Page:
Brad
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Yes I considered the ATN, even mentioned it in my original post. The advantage is that it takes less room, only 70' of line rather than 350'.
I'm not convinced that with my fitness level, age, weight number of times I'll have to practice it that I will be able to use it effectively.
The disadvantage is that coming down is slow and it is only good for one thing.

The ratchet block is easier, I think, for old fat people. Can be used for several things and coming down is faster.

The nose above the mast head problem I believe I can solve with a prussic and foot loop.
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post #7 of 62 Old 11-24-2012 Thread Starter
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Re: Mast climbing

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Originally Posted by blt2ski View Post
I then run the tail end of the pulling rope around my back side thru carabeners, this will usually brake your self to a degree, if you let go. If not, then use 3 or 4 biiners, with the last on your front side. This is done in climbing also when belaying some someone. A lot like a wrap on a winch drum, but the drum being your waist.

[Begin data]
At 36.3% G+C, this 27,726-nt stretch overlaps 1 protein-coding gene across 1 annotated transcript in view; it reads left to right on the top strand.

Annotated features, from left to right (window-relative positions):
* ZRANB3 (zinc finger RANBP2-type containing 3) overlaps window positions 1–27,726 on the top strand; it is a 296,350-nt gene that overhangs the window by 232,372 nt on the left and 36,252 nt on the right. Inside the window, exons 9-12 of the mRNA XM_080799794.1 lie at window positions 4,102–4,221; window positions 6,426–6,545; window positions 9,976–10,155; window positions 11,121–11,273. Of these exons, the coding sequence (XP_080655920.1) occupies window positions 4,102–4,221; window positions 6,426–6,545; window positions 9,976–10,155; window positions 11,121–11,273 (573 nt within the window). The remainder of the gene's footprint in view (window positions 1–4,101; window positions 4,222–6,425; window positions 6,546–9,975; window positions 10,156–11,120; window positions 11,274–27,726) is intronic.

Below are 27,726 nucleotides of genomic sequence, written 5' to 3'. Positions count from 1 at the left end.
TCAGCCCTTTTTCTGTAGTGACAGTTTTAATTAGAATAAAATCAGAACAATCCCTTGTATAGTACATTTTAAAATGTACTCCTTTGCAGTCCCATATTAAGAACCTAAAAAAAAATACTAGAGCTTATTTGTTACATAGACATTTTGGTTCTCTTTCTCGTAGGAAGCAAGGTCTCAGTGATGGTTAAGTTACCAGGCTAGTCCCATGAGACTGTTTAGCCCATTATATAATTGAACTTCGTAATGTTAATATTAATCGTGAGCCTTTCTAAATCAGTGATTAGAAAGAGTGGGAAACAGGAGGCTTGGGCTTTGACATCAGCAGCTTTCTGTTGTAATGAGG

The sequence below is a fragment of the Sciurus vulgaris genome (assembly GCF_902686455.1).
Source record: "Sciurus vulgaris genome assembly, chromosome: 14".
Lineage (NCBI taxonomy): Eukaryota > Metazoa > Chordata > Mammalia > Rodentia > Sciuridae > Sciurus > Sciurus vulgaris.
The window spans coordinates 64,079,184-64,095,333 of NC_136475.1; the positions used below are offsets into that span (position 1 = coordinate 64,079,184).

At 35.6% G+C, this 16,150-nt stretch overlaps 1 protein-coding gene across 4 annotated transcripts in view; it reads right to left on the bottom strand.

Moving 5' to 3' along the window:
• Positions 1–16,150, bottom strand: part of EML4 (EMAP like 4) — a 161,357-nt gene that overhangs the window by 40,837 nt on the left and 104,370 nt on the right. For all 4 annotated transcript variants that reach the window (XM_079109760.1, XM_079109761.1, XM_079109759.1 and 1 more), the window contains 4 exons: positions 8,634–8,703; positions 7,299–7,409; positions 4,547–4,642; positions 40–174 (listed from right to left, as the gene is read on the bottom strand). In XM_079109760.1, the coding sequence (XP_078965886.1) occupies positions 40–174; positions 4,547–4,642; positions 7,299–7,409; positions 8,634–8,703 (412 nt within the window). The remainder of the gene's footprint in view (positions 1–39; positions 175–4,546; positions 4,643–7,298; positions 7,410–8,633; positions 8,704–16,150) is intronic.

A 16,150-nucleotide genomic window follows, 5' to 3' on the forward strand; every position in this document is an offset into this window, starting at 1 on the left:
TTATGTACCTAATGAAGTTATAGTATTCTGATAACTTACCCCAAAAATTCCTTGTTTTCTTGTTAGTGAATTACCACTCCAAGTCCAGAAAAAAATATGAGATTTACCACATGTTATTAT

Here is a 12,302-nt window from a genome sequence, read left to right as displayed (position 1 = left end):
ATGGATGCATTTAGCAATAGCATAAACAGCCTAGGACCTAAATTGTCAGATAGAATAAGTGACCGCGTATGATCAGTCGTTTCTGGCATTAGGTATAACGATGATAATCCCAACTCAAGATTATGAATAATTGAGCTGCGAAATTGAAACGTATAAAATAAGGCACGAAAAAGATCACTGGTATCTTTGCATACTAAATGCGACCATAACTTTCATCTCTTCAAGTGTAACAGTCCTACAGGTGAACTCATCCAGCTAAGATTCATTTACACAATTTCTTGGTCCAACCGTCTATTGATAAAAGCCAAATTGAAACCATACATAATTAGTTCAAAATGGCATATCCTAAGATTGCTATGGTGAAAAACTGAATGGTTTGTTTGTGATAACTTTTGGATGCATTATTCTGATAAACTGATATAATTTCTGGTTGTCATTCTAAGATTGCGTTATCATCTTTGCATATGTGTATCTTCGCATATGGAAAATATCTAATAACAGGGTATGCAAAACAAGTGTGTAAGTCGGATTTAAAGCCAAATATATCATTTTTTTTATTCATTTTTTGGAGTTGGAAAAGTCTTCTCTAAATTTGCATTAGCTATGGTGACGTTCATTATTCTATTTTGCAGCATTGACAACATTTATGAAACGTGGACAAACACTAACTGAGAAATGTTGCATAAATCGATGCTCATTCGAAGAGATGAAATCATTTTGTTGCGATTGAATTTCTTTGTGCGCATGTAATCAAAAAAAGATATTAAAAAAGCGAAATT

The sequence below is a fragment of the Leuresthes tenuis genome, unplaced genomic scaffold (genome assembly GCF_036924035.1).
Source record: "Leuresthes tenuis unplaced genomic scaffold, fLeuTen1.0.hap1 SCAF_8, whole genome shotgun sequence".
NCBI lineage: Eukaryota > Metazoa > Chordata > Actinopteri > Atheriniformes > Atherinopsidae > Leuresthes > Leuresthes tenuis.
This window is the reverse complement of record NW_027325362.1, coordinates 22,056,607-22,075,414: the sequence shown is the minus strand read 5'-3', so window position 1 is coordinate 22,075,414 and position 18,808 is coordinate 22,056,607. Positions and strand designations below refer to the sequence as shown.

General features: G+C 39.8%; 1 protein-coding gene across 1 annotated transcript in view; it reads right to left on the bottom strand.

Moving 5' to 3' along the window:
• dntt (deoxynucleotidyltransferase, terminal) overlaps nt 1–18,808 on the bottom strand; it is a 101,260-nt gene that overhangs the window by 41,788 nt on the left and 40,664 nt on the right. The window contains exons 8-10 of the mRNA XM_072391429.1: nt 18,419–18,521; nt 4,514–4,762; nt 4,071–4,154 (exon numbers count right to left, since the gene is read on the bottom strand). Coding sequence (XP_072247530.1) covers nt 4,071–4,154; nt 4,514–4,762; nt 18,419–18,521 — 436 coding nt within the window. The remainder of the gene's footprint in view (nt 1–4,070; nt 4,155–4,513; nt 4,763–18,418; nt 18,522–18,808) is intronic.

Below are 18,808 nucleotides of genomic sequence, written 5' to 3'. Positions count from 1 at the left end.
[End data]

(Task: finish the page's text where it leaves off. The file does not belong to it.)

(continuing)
Marty
Do you have a picture or sketch of this setup?
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post #8 of 62 Old 11-24-2012
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Re: Mast climbing

I'd like to see a sketch too, as I'm also looking for a way to get aloft. I like the idea of not needing someone to winch me up, but the absence of someone manning a safety halyard could make for a long day if the halyard were to fail.
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post #9 of 62 Old 11-24-2012
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Re: Mast climbing

Oh, one more thing......

With a 4:1 block ratio, won't you need about 200' of line?
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post #10 of 62 Old 11-24-2012
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Re: Mast climbing

So where is your back up..no safety line...No sailor......Dale